Call of Duty: Warzone loadouts Activision Blizzard

For the most part, players are enjoying the new battle royale, Call of Duty: Warzone. There are tons of new features and the gameplay can be extremely fast or fairly slow, giving players options on how they want to play. Of course, with a new game comes some complaints from the player base about some in-game mechanics or features. With Warzone, the top complaint has been the custom loadouts and how many sniper rifles this introduces to the game. Should Activision rework the loadouts and how players acquire them?

Warzone loadouts are causing issues

If you’re unaware, loadouts can be purchased at Buy Stations for $6,000. You can purchase any pre-made class that you put together through the in-game menu. While some players go for an assault rifle or shotgun, most purchase a sniper rifle loadout.

The AX-50 has been the predominant choice for most, but the HDR also sees a lot of action. Though there’s nothing wrong with this in theory, the fact of the matter is by the endgame, most players have a sniper rifle equipped.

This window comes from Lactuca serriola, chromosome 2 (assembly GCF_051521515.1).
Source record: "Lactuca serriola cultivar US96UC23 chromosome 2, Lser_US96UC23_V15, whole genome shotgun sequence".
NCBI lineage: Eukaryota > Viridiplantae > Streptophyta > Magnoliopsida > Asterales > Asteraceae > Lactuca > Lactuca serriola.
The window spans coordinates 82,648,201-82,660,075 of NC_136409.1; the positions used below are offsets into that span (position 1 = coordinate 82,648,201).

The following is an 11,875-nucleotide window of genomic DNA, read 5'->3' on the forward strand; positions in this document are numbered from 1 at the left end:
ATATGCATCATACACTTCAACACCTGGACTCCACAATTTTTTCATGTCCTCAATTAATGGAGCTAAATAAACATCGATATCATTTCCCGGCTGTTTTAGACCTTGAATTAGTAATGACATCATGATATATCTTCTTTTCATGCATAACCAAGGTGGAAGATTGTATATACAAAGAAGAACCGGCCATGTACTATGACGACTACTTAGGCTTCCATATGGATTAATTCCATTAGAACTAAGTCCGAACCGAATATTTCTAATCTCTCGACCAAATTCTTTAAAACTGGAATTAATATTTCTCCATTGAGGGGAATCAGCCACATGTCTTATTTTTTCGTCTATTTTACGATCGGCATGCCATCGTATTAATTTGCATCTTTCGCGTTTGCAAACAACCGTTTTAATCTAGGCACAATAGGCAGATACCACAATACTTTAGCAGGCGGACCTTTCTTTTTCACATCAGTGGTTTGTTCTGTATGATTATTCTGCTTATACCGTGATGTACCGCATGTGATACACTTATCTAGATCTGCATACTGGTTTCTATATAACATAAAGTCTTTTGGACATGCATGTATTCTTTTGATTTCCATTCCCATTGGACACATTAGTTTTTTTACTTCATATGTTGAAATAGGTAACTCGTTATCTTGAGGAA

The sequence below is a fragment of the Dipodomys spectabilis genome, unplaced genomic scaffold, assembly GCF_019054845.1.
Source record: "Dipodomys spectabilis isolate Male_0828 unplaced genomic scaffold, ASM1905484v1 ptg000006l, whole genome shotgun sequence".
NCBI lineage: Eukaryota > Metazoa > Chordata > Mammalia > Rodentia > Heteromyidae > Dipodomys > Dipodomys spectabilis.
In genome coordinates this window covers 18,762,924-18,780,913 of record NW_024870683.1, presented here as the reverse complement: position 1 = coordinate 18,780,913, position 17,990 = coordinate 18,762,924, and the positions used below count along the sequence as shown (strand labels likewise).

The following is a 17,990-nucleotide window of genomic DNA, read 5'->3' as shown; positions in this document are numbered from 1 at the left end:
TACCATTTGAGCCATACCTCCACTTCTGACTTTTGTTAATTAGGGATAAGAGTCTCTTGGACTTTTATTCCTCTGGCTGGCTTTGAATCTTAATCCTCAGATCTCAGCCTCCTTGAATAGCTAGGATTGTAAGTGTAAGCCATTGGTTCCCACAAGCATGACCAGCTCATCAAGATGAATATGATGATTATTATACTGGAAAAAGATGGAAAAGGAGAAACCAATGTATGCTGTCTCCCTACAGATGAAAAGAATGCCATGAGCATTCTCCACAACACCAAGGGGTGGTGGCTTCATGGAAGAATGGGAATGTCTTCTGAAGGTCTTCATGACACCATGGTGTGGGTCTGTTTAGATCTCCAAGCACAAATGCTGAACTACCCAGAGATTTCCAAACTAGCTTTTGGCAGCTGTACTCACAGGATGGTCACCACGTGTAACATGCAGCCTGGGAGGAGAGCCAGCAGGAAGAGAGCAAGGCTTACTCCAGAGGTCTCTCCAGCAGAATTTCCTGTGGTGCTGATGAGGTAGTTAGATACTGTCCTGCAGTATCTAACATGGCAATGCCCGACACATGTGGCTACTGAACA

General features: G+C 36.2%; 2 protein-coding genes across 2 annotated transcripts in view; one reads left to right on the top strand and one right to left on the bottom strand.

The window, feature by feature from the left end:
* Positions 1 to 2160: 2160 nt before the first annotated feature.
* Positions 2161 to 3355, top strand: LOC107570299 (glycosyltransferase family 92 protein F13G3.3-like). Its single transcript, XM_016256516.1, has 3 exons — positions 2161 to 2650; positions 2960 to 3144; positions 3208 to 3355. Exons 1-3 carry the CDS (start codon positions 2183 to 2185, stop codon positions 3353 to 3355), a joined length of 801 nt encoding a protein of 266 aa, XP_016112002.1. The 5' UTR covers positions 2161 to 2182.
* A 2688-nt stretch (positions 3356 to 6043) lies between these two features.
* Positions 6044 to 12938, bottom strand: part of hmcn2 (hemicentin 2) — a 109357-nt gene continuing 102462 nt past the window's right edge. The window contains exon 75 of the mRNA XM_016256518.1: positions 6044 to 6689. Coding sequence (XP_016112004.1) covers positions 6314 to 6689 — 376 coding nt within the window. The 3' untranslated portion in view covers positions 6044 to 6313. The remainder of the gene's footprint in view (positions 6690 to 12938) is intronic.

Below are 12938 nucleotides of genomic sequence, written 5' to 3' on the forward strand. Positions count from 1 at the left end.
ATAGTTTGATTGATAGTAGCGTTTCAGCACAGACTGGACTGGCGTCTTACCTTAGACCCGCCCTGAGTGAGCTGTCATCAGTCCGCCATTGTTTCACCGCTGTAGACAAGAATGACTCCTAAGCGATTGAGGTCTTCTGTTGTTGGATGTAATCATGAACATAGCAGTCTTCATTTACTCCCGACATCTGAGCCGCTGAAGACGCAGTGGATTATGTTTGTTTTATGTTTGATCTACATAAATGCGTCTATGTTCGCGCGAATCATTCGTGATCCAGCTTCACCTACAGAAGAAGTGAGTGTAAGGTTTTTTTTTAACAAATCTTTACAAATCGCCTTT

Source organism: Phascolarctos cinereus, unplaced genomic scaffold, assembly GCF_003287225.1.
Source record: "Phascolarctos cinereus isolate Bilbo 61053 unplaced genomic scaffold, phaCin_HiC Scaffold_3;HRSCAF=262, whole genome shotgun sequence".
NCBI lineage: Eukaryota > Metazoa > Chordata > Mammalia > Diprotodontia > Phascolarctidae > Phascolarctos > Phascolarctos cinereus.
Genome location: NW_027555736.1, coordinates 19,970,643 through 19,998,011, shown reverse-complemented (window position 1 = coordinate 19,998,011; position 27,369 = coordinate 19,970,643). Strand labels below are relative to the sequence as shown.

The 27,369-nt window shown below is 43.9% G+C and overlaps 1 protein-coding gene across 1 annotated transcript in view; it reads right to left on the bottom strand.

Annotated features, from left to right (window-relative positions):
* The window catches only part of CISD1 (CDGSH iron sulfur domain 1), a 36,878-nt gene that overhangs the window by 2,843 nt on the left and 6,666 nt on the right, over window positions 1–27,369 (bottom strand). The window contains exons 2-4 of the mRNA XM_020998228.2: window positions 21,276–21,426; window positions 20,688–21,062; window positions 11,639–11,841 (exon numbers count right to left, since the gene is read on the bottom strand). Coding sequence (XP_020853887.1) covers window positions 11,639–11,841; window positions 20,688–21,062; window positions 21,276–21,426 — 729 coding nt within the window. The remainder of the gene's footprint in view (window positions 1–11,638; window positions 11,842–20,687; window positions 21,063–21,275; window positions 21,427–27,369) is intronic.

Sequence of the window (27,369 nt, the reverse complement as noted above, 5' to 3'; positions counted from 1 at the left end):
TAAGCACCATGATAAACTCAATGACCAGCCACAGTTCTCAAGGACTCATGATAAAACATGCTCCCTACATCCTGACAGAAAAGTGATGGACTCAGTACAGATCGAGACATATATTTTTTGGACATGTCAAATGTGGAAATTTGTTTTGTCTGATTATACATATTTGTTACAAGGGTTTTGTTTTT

To make matters worse, nearly every player throws a thermal sight on the sniper, allowing them to see players more easily. In most Warzone matches, the final zone comes down to several teams camping a building or piece of cover with a thermal sniper. Tyler “Ninja” Blevins explains why this is a problem.

The snipers are not the problem, however. The issue lies with the ability to purchase custom loadouts at Buy Stations for only $6,000. If you’re careful about looting, you can find that amount of money fairly quickly in Warzone.

So, this is where most players feel a change is most needed. Activision or Infinity Ward hasn’t commented on the matter, but Warzone is only six days old. Perhaps with more time and data, the developers will make a change to the price of custom loadouts or maybe remove them altogether.

Make sure to keep up with Daily Esports for all Call of Duty and Warzone news.

Joey Carr
Joey Carr is a full-time writer for multiple esports and gaming websites. He has 6+ years of experience covering esports and traditional sporting events, including DreamHack Atlanta, Call of Duty Championships 2017, and Super Bowl 53.